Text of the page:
The ceiling in limiters – sometimes referred to as a threshold – is the maximum that loudness can go. You can set your ceiling settings. With it, you control the sound level and it’s easier to avoid clipping.
In general, the ceiling is set to -1dB or you can go lower. It is set before you use gain. With the ceiling, you tell the limiter that sound mustn’t pass that point. It gives you more control.
Some plugins may not have a ceiling. Many simpler plugins only have a gain knob. But the ceiling is a great option to have. It makes limiters more flexible. Try to find the plugin with the ceiling option.
Attack and Release
Limiters, like audio compressors, have options for attack and release. If you have used a compressor then you know how attack and release work. But it’s an optional setting and many limiter plugins don’t have it.
With an attack, you control the time when the limiter should start working. And with the release, it’s the opposite. You tell it when it should stop working.
Although these options exist, they are not used as frequently with limiters. But these two settings are other options for more control.
True peak is not a setting but rather a meter and control. The true peak is the loudest point of the audio, which is 0dB. If a sound goes above 0dB, it starts clipping. That’s bad and True Peak is the tool that helps.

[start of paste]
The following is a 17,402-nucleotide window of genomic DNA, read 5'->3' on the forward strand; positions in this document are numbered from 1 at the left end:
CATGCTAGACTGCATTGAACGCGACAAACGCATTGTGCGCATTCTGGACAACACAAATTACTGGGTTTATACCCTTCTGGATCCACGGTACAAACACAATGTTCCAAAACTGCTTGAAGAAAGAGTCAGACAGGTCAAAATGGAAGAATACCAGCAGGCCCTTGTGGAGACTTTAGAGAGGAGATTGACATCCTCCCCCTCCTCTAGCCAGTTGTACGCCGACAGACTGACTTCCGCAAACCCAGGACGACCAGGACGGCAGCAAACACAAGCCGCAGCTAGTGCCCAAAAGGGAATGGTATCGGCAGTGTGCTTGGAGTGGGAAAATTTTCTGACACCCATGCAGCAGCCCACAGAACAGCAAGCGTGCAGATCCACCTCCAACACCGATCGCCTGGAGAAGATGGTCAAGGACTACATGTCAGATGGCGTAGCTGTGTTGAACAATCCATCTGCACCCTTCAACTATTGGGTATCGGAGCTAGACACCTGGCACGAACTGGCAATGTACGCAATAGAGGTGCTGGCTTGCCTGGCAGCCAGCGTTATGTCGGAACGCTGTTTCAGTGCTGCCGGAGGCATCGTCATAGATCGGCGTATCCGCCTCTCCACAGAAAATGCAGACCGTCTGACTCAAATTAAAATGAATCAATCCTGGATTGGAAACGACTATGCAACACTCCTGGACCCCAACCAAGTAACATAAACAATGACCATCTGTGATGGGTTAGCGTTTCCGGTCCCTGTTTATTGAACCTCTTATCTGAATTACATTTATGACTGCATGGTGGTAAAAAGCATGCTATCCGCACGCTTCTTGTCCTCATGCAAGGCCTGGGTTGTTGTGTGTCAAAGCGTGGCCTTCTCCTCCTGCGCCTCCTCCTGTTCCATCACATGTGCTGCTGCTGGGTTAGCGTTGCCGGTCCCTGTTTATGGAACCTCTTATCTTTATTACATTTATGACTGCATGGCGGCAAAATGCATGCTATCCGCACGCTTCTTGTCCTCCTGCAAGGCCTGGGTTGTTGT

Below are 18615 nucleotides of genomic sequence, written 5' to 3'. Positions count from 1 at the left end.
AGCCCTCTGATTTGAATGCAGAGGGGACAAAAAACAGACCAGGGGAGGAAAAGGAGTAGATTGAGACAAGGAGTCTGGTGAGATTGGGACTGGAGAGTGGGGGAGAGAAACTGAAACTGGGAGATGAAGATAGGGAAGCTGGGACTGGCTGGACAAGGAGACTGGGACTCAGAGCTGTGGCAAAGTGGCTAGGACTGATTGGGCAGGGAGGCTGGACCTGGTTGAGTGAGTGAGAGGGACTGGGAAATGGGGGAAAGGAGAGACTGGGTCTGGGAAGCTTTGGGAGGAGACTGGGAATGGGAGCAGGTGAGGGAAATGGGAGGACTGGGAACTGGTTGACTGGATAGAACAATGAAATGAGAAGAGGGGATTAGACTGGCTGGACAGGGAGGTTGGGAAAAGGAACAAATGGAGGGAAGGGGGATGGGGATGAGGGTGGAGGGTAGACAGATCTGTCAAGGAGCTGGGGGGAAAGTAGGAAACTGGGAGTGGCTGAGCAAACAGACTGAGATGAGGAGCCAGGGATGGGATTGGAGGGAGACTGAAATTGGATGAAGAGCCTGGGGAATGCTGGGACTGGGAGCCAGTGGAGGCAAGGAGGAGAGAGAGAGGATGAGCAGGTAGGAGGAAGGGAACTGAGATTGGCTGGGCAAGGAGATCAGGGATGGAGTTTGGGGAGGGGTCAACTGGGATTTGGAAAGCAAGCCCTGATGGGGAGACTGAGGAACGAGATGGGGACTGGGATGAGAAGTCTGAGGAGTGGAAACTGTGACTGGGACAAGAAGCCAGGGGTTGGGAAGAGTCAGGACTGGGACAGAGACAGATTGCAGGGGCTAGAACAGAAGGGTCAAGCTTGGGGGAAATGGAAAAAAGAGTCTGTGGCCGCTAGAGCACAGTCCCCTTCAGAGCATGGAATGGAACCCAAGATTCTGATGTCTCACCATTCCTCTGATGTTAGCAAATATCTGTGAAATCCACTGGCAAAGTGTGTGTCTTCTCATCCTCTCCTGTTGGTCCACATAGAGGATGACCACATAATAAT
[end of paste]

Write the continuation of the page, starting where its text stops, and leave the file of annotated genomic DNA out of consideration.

Some plugins such as FabFilter Pro-L 2 have true peak limiting built-in. You can switch it on and it will make sure that no clipping happens.
If you want to know more about true peak limiting and have in-depth knowledge, you can read this post.
Another great option is LUFS. Some audio limiters come with these options and there are separate plugins only for LUFS. It’s a great tool, especially for streaming services.
LUFS (Loudness Unit Full Scale) is an audio signal level measurement. With it, you can choose different LUFS levels and master your song with limiters according to those settings.
It can come in handy in many situations. But it’s great if you upload your music on streaming services such as Spotify, Deezer, or even YouTube. Because these services require different LUFS levels.
For example, when you upload a song on Spotify, no matter the audio level, it automatically converts it to -14LUFS. If your song has -10LUFS it will convert to -14LUFS. The same works with the lower LUFS level.
And that can be damaging to the quality of the sound. You need to export your songs in the same LUFS as your streaming service requires.
That’s why this option is very handy. If your limiter plugin has it, that’s great. If not, you can use a separate plugin for LUFS.
Audio limiters are great and mandatory tools for creating great songs. It’s a mastering tool that makes mixes louder and radio-ready. But you can use it during mixing too. It is an easy tool to use and adds power to the sound. This guide will give you a basic understanding of how it works. Then you can use one of the plugins and understand it more.